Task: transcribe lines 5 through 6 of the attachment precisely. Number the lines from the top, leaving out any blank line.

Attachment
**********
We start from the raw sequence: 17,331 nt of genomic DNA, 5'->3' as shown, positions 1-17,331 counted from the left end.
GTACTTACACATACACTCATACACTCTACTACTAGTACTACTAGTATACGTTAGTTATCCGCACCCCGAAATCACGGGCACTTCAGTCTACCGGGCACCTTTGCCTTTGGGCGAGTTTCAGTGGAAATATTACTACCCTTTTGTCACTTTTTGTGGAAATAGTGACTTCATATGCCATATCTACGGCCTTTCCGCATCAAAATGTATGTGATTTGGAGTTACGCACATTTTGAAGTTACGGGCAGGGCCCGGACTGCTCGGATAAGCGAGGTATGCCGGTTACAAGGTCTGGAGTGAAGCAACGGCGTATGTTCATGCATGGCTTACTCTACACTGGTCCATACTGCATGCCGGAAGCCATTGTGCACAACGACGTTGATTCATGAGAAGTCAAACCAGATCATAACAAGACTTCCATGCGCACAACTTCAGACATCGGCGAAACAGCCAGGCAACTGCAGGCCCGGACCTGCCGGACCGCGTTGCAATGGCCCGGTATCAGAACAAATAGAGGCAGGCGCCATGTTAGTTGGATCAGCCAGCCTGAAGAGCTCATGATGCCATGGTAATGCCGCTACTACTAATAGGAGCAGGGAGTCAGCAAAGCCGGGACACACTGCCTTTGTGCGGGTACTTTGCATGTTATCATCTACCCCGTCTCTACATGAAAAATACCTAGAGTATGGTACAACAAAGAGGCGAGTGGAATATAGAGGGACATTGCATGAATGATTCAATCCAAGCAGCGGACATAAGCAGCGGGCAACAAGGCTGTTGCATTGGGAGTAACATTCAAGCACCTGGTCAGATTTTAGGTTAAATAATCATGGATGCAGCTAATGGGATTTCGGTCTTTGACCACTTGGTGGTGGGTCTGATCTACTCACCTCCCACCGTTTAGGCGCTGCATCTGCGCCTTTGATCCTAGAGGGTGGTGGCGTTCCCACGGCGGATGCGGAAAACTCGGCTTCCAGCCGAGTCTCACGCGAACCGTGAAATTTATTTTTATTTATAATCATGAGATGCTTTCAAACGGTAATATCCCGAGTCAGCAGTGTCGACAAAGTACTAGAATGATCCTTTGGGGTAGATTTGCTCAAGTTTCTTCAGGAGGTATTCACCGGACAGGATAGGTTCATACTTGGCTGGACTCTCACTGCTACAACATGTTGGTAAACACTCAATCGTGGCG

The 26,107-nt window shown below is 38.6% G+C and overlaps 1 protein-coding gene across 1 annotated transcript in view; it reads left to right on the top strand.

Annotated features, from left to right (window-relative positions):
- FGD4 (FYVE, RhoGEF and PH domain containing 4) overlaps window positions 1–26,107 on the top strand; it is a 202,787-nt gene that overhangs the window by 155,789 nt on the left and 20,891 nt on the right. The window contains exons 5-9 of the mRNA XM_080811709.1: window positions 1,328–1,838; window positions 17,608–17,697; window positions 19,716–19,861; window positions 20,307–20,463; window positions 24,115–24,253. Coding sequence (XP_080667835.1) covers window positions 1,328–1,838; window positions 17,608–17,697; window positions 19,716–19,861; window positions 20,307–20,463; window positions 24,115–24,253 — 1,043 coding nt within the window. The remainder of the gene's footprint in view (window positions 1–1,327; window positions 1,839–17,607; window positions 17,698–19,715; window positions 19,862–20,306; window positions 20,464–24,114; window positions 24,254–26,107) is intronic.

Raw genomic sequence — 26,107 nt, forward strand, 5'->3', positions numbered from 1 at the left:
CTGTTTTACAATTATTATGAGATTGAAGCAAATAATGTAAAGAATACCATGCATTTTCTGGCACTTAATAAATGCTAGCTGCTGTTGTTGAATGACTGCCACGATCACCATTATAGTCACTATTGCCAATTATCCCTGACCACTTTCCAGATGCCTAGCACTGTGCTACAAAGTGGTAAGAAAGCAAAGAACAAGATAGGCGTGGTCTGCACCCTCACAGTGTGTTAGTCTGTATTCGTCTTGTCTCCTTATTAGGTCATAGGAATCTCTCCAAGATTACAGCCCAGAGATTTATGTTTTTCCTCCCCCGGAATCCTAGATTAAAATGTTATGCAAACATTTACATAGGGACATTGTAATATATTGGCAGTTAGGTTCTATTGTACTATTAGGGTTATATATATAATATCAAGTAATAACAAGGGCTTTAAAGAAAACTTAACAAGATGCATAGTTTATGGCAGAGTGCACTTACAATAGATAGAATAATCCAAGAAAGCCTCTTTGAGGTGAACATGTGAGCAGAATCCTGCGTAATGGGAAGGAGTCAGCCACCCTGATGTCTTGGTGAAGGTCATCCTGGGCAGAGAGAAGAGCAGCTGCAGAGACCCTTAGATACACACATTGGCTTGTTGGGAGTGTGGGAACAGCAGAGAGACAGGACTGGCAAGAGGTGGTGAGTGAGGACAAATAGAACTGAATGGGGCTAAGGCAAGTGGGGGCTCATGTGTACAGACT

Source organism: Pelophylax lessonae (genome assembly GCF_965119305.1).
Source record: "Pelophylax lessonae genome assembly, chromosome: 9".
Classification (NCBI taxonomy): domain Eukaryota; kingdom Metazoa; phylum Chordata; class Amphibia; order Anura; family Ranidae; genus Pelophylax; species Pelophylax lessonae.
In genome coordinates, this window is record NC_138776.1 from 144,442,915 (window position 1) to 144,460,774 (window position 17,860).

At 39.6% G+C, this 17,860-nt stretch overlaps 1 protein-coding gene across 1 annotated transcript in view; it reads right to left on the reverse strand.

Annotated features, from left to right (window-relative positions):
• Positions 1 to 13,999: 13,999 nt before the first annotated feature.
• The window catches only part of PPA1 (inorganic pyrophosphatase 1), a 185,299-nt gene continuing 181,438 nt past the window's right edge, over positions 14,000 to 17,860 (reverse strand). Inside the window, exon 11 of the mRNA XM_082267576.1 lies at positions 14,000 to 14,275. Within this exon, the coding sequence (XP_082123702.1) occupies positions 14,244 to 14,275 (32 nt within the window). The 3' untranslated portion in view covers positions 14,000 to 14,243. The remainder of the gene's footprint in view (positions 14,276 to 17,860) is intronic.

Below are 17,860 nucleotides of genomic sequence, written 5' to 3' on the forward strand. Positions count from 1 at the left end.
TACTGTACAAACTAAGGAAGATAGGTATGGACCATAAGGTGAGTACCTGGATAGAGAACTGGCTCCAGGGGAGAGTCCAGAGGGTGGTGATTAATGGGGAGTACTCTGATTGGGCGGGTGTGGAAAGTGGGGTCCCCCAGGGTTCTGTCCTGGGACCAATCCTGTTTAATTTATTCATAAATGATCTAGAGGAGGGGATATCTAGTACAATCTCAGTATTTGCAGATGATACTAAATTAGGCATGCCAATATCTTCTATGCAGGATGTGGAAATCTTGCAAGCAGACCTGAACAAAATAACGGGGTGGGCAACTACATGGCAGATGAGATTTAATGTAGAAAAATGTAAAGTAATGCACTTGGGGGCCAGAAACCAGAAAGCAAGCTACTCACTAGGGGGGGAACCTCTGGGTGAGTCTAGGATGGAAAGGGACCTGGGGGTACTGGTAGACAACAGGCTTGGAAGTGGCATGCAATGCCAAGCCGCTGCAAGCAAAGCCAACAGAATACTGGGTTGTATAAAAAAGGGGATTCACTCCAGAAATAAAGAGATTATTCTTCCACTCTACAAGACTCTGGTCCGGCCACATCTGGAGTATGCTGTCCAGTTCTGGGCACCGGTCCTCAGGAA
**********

- FGD4 (FYVE, RhoGEF and PH domain containing 4) overlaps window positions 1–26,107 on the top strand; it is a 202,787-nt gene that overhangs the window by 155,789 nt on the left and 20,891 nt on the right. The window contains exons 5-9 of the mRNA XM_080811709.1: window positions 1,328–1,838; window positions 17,608–17,697; window positions 19,716–19,861; window positions 20,307–20,463; window positions 24,115–24,253. Coding sequence (XP_080667835.1) covers window positions 1,328–1,838; window positions 17,608–17,697; window positions 19,716–19,861; window positions 20,307–20,463; window positions 24,115–24,253 — 1,043 coding nt within the window. The remainder of the gene's footprint in view (window positions 1–1,327; window positions 1,839–17,607; window positions 17,698–19,715; window positions 19,862–20,306; window positions 20,464–24,114; window positions 24,254–26,107) is intronic.

Raw genomic sequence — 26,107 nt, forward strand, 5'->3', positions numbered from 1 at the left: